Is something wrong with our society when others clap and cheer just because celeb women are brave enough to come out on stage with no make-up on?
Some commented on different sites that the secret is now out why so many relationships start to go down hill after that first sleepover. Other comments said they looked like they were dragged over 40 miles of bad road – face first. That made me angry, and kudos to all ladies who forgo makeup daily for their inner beauty– as we are all beautiful ladies – inside and out.
Special note to the person that I once saw comment somewhere that all 50 something-year-old women should be in makeup all the time.
This is a picture of me as raw as you can get this morning. I am what I am and proud of it at the age of 64, and yes, I do glow in the dark. Actually, my British-bred white skin can summon boats lost at sea better than any lighthouse.
This week I have been asked by many what they should wear to Ladies Who Lunch in Carleton Place this Saturday, June 6th. What should I wear to show people I have ‘rattled my pies’. Rattle your pies? What the heck is that? Last year I read a blog about “rattling pies in the sky” by a friend named Kit Duncan and was confused because I had never heard that term before. Being Canadian I have heard of a “pie in the sky”, but no where had I heard of pies being rattled. I sat there after reading her post and wondered how much pie rattling I really had accomplished.
When I was 14, because of my theatrical flare of dressing, people told me I should become a fashion designer. My father could not deal with those specific “pies” and the constant conversation of my dreams to him were ignored. He found me “flighty” and way too creative for anyone’s good, and when I was having trouble in school he strongly suggested a stint in the Canadian Army, like he had done.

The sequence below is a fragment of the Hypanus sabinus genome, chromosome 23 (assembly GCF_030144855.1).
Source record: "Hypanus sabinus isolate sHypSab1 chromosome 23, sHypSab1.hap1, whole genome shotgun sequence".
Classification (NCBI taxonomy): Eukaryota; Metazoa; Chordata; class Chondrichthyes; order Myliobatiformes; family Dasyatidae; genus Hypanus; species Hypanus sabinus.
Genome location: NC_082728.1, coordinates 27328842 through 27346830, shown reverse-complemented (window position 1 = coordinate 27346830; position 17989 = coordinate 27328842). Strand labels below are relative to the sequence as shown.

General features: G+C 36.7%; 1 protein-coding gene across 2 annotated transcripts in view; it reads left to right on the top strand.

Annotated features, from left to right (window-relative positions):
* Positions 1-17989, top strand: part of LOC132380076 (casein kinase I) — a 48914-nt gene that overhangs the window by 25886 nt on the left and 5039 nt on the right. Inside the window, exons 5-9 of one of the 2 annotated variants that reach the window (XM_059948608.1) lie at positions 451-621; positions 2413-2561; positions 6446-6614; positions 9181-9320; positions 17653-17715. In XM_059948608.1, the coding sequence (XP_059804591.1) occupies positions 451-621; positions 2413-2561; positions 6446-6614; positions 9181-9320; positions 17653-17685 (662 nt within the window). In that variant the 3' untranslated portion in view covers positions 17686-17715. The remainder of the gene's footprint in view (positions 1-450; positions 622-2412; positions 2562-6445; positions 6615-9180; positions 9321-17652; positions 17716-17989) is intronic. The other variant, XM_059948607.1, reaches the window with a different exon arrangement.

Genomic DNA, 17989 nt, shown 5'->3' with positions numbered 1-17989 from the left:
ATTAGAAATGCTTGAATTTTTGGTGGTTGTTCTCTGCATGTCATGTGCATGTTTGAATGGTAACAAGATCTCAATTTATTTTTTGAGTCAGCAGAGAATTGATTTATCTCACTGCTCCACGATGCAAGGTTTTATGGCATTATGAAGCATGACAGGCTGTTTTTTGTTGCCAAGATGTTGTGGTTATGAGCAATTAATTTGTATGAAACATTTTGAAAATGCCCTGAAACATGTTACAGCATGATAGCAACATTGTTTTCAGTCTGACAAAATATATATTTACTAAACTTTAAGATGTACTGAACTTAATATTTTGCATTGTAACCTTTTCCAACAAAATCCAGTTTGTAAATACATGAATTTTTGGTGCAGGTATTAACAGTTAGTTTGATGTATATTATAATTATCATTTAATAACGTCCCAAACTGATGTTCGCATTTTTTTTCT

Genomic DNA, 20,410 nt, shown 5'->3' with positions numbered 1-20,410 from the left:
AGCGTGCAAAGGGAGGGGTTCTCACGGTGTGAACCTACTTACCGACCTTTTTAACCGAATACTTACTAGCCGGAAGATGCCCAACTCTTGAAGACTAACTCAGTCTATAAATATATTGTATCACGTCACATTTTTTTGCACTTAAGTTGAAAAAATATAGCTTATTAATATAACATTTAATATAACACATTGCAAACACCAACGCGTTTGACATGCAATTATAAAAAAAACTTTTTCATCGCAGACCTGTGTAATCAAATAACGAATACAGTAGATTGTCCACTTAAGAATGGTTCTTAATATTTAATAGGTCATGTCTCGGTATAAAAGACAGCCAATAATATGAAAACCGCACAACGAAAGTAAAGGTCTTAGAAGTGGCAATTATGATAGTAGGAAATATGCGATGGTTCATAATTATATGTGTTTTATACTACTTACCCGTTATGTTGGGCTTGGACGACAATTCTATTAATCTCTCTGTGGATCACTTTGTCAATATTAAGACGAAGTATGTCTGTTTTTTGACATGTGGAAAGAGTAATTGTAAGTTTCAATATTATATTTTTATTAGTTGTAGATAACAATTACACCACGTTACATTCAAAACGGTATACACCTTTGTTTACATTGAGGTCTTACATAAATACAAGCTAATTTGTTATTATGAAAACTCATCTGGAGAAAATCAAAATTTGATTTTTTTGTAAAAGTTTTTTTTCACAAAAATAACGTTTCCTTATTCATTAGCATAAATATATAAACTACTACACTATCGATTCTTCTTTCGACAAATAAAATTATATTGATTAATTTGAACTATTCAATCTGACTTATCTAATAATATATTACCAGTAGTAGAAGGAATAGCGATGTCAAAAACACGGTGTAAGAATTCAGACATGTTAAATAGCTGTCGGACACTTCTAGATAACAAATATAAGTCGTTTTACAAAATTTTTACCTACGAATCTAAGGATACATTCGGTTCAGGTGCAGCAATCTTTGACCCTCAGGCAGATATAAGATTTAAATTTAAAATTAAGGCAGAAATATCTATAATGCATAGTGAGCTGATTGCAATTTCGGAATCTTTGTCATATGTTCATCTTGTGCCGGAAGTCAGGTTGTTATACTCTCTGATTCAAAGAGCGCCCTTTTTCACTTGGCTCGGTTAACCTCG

My grandfather, concerned about not losing the “creative child” as he called me, insisted I be sent to England to the London School of Design. It was 1967, and I had dreams of Carnaby Street, the Beatles and fashion. My father was not amused and he wanted my pies in the sky kept at home and preferably on Canadian soil. Long story short, my grandfather died in early August of that year and any promise of schooling in the UK came to a screeching halt. After a lot of arguing I left home and attended fashion design school in Montreal.
Was it the right pie in the sky?
I think so.
I worked very hard and opened my own business at age 24. From 1976-1997 I owned a couple of clothing stores that made an impact on the Ottawa Valley locals. Through my clothing designs I let people become who they wanted to be through fashion as I applauded their acceptance of being themselves. I told them that being different was okay. Watching my shoppers grow up and having their children come into my stores was amazing. First and foremost; it was always important to me to always be there for those who needed to talk and for those who felt the pressures of being unique.
So come as yourself. Be yourself-you don’t need to prove to anyone who you are by what you wear–because you are all talented and unique in your own way. Remember, she believed she could, so she did. You don’t need fancy clothes for that.